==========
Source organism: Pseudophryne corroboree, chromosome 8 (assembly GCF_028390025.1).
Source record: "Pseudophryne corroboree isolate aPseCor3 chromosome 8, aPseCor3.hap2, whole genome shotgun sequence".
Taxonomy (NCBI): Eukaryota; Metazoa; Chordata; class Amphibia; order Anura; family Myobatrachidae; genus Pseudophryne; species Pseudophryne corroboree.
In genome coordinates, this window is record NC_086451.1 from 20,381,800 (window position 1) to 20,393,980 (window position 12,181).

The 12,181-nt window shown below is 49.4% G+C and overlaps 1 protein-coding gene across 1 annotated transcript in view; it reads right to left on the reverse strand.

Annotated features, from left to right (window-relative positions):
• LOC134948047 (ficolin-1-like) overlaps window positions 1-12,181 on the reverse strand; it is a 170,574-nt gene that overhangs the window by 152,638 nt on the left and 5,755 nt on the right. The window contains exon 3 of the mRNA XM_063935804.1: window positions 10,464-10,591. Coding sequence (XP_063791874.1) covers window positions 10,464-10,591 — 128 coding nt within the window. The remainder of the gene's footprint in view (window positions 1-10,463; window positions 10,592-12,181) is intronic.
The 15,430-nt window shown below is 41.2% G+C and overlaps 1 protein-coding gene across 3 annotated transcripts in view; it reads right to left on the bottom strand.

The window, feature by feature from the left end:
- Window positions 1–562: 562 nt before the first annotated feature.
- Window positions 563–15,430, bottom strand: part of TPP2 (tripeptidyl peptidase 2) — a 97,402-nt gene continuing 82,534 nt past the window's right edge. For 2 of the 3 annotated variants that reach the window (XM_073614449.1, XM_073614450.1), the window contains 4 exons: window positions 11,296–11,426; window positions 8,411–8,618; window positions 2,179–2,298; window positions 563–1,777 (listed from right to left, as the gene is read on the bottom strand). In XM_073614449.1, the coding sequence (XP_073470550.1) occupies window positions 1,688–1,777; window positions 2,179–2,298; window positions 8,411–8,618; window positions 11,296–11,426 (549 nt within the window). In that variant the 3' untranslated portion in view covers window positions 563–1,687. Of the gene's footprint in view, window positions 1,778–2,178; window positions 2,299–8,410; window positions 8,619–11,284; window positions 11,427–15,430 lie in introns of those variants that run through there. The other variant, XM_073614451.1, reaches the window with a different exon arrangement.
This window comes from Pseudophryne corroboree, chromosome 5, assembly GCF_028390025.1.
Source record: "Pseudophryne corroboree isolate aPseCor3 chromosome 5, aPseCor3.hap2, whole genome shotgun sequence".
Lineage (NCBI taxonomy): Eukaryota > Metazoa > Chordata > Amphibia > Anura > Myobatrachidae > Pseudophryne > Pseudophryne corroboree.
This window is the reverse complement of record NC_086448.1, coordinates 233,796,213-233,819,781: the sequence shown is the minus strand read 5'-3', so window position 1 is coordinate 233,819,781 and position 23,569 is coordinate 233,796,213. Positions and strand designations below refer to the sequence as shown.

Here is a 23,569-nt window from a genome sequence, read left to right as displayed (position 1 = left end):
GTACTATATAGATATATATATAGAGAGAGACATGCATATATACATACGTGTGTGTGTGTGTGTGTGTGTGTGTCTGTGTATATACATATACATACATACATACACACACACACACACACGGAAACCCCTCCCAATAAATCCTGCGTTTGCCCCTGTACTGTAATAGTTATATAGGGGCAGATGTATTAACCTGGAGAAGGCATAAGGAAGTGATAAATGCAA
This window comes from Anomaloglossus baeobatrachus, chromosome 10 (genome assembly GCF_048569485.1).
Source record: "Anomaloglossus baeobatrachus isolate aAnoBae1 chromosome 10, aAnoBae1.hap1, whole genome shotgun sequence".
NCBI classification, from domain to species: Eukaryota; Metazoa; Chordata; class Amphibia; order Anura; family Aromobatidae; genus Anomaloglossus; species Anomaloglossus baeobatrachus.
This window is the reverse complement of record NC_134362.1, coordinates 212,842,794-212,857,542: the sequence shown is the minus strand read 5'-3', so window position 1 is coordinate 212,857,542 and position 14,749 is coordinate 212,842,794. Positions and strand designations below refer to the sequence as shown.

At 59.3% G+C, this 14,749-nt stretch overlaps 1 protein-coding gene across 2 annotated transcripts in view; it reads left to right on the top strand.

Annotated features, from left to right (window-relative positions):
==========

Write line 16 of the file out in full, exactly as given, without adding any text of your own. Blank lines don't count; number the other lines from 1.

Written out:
Here is a 23,569-nt window from a genome sequence, read left to right as displayed (position 1 = left end):